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Back home again: Coaching legend Alford returns to roots


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Sam and Sharan Alford at their Sweetwater Lake home Wednesday, April 10, 2013, in Nineveh, Indiana. Scott Roberson / Daily Journal
Sam and Sharan Alford at their Sweetwater Lake home Wednesday, April 10, 2013, in Nineveh, Indiana. Scott Roberson / Daily Journal

Sam Alford with his dog Chloe at his Sweetwater Lake home Wednesday, April 10, 2013, in Nineveh, Indiana. Scott Roberson / Daily Journal
Sam Alford with his dog Chloe at his Sweetwater Lake home Wednesday, April 10, 2013, in Nineveh, Indiana. Scott Roberson / Daily Journal


Randolph Scott took part in 105 movies during his legendary acting career, the majority black-and-white westerns still capable of holding one Sam Alford captive for two hours.

To Alford, who in 29 seasons as a boys high school basketball coach on Indiana soil produced 452 victories and positively influenced countless young men, Scott, who retired from acting in 1962 and has been deceased for 26 years, never made a bad movie.

Same goes for that Eastwood guy.

Alford himself has never been in a western, nor has his life to this point come close to resembling one.

THE ALFORD FILE

Name: Sam Alford

Age: 70

Born: Washington, Ind.

Resides: Franklin

Family: Wife, Sharan; sons, Steve, 48; and Sean, 46; seven grandchildren

High school: Washington (Ind.), 1960

College: Franklin College, 1964

Favorite TV show: “Gunsmoke”

Favorite food: Seafood

Favorite movie: “Hoosiers” or any western

Favorite team: UCLA men’s basketball

Favorite high school gym not named Chrysler Fieldhouse: “Probably Monroe City. It sounds silly, but the gym seated about 1,600 and was standing-room-only every game. For a head coach just starting out you couldn’t ask for anything better. And the old Hatchet House in Washington would have to be right up there, too. There was a lot of mystique to it. My dad (Sam) played there for (Franklin “Wonder Five” member) Burl Friddle, and my brother, Scott, played there his sophomore and junior seasons (1965-66 and 1966-67).”

Least-favorite high school gym: “The Anderson Wigwam. They just always had so much talent, it was ridiculous. And the Indian dancing ... it was just always a bad scene.”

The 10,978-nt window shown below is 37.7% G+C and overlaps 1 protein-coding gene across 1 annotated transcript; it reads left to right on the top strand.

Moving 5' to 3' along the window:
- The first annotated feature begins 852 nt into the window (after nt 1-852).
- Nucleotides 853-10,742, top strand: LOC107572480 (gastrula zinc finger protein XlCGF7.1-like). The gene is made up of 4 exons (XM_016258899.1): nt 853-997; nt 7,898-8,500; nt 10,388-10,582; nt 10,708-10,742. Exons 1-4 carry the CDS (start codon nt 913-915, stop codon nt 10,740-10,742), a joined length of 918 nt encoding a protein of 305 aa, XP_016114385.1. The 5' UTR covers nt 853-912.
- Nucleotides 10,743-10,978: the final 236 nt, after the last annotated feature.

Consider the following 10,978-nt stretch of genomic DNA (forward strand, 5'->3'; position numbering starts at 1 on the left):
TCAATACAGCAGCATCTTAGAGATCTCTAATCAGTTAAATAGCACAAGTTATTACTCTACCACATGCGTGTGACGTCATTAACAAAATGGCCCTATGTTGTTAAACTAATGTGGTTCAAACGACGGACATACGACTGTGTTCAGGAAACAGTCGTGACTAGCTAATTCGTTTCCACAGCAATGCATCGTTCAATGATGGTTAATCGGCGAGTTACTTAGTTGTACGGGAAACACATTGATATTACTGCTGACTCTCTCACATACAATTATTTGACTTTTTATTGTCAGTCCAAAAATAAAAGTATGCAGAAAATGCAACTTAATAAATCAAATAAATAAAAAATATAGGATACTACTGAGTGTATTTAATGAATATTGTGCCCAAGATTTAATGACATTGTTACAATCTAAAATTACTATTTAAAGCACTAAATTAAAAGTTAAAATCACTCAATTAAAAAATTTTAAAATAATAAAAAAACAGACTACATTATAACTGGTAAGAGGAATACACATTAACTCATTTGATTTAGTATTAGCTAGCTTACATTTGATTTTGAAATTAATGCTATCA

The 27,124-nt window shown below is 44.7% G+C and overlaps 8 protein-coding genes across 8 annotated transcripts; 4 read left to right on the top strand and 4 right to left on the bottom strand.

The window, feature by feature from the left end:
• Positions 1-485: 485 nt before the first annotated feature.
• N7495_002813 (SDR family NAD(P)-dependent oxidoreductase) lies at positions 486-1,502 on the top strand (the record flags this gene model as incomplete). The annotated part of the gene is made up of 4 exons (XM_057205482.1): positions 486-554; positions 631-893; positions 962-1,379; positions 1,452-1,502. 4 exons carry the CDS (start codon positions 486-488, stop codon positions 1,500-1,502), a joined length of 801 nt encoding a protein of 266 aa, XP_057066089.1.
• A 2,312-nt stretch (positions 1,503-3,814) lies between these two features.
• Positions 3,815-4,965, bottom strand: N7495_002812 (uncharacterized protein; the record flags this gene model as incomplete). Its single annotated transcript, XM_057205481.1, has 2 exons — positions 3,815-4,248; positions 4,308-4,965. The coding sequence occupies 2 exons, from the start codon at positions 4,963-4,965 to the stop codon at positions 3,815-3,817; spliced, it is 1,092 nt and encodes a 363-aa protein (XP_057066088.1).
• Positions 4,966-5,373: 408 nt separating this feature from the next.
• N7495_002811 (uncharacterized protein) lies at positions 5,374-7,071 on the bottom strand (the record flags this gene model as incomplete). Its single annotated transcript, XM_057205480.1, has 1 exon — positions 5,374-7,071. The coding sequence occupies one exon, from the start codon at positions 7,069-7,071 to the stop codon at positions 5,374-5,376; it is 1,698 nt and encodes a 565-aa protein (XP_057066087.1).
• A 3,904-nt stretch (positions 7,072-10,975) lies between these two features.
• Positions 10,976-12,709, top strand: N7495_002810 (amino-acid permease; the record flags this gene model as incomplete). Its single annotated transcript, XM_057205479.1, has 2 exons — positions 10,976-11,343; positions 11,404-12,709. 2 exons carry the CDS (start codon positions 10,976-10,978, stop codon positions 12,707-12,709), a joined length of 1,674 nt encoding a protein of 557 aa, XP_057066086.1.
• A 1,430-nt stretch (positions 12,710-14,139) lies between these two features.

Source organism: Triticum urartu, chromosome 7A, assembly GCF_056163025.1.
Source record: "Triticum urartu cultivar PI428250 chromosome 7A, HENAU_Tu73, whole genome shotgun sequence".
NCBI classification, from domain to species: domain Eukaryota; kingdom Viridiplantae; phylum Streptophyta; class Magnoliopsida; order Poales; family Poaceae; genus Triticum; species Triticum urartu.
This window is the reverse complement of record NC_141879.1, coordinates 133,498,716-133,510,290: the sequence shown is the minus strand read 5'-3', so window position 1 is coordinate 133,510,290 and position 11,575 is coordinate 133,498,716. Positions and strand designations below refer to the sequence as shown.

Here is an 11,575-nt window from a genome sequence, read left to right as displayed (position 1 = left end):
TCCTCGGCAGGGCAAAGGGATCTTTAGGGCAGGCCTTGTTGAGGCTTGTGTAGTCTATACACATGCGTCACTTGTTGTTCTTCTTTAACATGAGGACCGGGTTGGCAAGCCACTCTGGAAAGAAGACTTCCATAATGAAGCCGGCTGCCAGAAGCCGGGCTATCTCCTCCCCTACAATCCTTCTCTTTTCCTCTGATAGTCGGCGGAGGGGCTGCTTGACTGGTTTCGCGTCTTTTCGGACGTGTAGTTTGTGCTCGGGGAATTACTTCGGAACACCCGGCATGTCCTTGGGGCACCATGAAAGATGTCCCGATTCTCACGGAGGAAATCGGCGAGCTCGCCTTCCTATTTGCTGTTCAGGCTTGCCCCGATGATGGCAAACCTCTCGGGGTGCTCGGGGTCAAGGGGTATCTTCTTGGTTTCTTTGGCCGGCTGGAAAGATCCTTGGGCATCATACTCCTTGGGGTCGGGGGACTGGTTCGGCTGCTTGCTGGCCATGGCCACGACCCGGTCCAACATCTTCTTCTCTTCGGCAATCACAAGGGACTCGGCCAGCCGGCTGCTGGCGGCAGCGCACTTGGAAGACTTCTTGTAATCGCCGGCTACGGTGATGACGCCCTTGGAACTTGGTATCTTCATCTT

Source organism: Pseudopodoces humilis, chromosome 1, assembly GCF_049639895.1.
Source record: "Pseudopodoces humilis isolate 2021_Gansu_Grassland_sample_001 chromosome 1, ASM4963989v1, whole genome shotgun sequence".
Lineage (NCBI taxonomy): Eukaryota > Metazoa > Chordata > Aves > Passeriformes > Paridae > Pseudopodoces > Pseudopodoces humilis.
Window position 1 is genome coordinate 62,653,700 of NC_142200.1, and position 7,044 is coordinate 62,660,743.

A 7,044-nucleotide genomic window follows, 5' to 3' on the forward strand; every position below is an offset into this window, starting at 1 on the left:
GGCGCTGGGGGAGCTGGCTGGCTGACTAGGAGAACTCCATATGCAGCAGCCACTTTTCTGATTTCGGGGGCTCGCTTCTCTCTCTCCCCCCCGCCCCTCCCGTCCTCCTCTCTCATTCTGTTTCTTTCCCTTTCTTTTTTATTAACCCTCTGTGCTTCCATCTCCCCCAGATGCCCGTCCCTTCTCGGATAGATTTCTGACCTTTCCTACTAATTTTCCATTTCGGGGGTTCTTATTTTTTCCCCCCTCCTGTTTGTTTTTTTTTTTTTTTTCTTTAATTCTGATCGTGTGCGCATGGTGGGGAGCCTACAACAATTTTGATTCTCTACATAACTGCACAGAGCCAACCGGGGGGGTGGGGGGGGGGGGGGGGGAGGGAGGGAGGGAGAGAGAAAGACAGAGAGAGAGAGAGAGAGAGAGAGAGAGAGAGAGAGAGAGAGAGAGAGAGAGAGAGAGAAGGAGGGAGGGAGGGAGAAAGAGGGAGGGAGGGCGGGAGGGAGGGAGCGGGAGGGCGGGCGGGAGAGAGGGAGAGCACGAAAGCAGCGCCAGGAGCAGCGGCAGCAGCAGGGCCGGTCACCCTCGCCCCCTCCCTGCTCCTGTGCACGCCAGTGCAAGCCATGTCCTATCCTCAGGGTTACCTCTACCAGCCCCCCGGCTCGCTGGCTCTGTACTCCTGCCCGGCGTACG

Oh, the coach has witnessed examples of “True Grit,” been part of games that at different times were “The Good, the Bad and the Ugly” and even endured a few somewhat hostile road battles that, looking back, might have fallen beneath the heading of “Badman’s Territory.”

The similarities, however, end there.

The former Franklin College standout, now a youthful-looking 70 years of age, moved back to Johnson County full time in April 2012. Alford and his wife, Sharan, his sweetheart at Washington High School in southern Indiana where the two graduated in 1960, will celebrate their 51st wedding anniversary Aug. 26.

“We love it here. I went to school here, and Sharan and I were married at the end of my sophomore year,” said Alford, who fell just two letters short of the alphabet with 14 varsity letters at Washington and another 10 at Franklin College. “We just really enjoy this area, the town, our church.”

It should, too, be noted a certain Division I college basketball coach exhaled his first breaths inside Johnson Memorial Hospital. It was there on Nov. 23, 1964, the late Dr. Jack Walters helped Sam and Sharan welcome their first son, Steve, into the world.

Steve Alford, who played for his father at New Castle High School, was Indiana’s Mr. Basketball in 1983 and then led Indiana University to a national championship four years later. Steve played four seasons in the NBA before electing to follow Sam’s coaching footsteps.

Since 1991, Steve’s ascent has been impressive: four seasons at Manchester College followed by four more at Southwest Missouri State. From 1999-2007 Alford served as head coach at the University of Iowa, but for the past six seasons he was making the program at New Mexico relevant with an overall mark of 155-52.

On March 30, Steve Alford signed a